Not ecstatic about your current sex life? Don’t have hours every day attempting to decipher all the Sanskrit in the Kama Sutra? Unable to bankroll a shopping spree (or a single purchase for that matter) at Jimmyjane? Here’s a sex help guide for you, fellow regular human who wants to be better in bed.
David, Everett, Washington
Goal: To have and maintain an erection during sex
The Sex Situation: “I’m on Escitalopram [an SSRI, which is a form of antidepressant/anti-anxiety medication], as well as Lisinopril and Amlodipine [for high blood pressure],” says David. “My Veterans Affairs doctor has prescribed Vardenafil [an erectile-dysfunction drug] for me, but if I take a whole pill, I wake up with a headache and not feeling all that hot. I’m in a steady relationship with a woman, and I get frustrated when I feel aroused and nothing happens — especially because my girlfriend has a high libido, and I’m not able to keep up with her.”
The Obstacle: “I try to have an erection, but halfway through lovemaking, it just goes away. It’s aggravating! My girlfriend gets frustrated because she doesn’t know what to do to help me maintain my erection to finish inside her.”
What He’s Tried: “I’ve discussed this with my doctor, who took me off my previous anti-anxiety medication and gave me Escitalopram. But the doctor also prescribed Gabapentin to ease the pain I have from a pinched nerve in my shoulder. I looked up the side effects, though, and the first one is erectile dysfunction. The doctor said there’s only a one in 49 chance of that happening… I think that’s a load of crap, but what do I know?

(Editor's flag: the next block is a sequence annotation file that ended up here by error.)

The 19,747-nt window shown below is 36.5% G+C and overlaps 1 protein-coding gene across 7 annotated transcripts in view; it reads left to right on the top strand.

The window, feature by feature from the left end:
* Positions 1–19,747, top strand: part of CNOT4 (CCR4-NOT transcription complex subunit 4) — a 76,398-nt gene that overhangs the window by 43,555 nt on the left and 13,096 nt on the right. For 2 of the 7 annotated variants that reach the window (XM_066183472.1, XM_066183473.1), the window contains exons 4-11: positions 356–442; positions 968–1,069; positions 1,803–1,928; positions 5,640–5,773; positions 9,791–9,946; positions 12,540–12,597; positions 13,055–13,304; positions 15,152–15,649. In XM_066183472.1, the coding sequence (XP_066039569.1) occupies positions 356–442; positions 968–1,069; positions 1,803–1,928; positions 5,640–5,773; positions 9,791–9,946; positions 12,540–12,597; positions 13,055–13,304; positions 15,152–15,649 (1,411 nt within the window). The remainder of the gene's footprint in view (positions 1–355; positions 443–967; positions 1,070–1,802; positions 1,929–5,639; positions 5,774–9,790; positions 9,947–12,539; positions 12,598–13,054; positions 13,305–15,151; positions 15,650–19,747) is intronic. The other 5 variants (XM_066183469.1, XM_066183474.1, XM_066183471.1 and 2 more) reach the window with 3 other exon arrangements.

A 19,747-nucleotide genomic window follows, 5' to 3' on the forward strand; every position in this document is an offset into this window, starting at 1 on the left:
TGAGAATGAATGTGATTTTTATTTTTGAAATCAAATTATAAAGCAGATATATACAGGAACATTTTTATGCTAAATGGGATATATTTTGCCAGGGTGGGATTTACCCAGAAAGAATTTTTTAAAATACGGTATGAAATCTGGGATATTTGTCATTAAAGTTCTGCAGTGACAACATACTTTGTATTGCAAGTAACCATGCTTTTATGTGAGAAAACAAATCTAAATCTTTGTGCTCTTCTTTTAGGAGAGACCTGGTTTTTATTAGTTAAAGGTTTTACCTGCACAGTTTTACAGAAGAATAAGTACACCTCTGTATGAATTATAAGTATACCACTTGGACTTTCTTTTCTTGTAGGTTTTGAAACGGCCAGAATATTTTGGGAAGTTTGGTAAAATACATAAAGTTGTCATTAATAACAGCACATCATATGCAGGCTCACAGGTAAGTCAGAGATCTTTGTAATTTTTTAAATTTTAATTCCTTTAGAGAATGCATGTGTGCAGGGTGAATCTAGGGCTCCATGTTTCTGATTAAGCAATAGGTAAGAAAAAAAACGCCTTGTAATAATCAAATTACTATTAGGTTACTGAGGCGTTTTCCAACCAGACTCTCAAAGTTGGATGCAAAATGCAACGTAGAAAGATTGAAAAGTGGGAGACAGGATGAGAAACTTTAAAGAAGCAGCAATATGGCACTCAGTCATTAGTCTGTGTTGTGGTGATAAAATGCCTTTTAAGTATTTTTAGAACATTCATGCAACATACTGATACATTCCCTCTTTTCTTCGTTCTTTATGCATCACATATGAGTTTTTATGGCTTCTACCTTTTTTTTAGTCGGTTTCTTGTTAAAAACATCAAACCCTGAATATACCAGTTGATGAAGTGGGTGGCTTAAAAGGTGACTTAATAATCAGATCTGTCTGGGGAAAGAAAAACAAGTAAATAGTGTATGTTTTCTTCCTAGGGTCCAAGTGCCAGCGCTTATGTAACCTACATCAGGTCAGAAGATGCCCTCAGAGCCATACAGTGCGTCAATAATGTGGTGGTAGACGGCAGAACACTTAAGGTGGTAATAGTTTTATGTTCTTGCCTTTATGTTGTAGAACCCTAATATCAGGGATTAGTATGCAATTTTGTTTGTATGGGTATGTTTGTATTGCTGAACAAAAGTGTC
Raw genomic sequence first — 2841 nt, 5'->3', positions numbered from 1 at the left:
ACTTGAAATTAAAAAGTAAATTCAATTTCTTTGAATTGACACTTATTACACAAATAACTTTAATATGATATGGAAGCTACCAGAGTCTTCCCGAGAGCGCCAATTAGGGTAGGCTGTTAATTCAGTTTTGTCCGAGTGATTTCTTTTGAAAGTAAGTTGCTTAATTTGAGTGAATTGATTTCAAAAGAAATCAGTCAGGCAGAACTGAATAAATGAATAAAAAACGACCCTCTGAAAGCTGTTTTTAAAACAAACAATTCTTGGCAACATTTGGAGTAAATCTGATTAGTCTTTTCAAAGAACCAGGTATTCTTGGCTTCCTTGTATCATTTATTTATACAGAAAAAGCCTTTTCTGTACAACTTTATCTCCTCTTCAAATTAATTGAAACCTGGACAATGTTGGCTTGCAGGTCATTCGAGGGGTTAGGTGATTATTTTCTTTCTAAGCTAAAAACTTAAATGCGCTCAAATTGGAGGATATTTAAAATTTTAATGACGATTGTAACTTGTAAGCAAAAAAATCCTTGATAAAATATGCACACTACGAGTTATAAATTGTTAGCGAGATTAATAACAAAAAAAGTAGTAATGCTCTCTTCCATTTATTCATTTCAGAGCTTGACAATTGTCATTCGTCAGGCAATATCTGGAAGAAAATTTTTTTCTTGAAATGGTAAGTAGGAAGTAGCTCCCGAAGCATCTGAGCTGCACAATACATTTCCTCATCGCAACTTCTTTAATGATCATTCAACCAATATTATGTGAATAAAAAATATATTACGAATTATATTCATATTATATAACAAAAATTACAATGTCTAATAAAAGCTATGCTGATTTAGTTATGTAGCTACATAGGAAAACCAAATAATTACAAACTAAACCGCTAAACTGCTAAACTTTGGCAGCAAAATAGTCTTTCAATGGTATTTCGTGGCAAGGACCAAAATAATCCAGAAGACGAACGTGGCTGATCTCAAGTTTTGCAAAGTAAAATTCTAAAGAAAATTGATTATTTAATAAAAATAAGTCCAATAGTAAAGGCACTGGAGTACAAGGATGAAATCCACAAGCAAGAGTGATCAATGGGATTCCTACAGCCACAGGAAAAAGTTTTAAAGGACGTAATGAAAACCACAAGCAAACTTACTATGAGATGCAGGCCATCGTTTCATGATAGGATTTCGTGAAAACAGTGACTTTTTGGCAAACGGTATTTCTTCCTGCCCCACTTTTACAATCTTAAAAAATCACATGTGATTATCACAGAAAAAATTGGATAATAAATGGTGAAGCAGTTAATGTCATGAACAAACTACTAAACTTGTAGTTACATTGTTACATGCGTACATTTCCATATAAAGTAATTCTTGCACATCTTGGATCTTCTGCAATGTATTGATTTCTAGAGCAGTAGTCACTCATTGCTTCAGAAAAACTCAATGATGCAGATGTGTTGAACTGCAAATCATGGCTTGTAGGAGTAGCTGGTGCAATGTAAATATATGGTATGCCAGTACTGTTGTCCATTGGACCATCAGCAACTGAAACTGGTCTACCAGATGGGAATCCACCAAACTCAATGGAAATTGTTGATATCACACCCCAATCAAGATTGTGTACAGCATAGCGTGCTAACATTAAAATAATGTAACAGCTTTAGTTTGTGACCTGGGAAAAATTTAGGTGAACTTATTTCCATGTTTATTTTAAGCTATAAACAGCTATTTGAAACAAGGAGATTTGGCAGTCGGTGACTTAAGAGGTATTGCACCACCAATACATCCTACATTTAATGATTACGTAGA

“I’ve used half of a Vardenafil [to try to avoid the headache but still maintain an erection], but it doesn’t seem to work. I’m so frustrated that nothing is happening, and my girlfriend is getting more and more frustrated — to the point of not caring if we have sex at all.”
The Goal: “It’s simple: I’d like to have a strong, hard erection throughout the whole act.”
Examine Those Meds: “Let’s discuss some tips that may be helpful to you,” says Sunny Rodgers, an ambassador for the American Sexual Health Association. “I’m a clinical sexologist, sex coach and sexual health educator, so I will always first refer you to a physician for medical issues. But since your doctor has already prescribed Vardenafil, obviously you’ve already tried that route.
“While Vardenafil is known to give users headaches, one of the physicians I normally refer out to informed me that Escitalopram also has a possible side effect of headaches, while Lisinopril and Amlodipine can [cause] dizziness and lightheadedness, too. Worse yet, now Gabapentin has been thrown into the mix, which I was informed can cause dizziness and may contribute to headaches as well. So perhaps the Vardenafil alone isn’t solely responsible for your headaches. It could be the combination of medicines you’re currently taking that are interacting to amplify this side effect.
“Also worth considering is the fact that the two medications you’ve been prescribed to treat your high blood pressure might be interfering with the blood flow to your penis (since an erection is made by blood flowing into your penis).”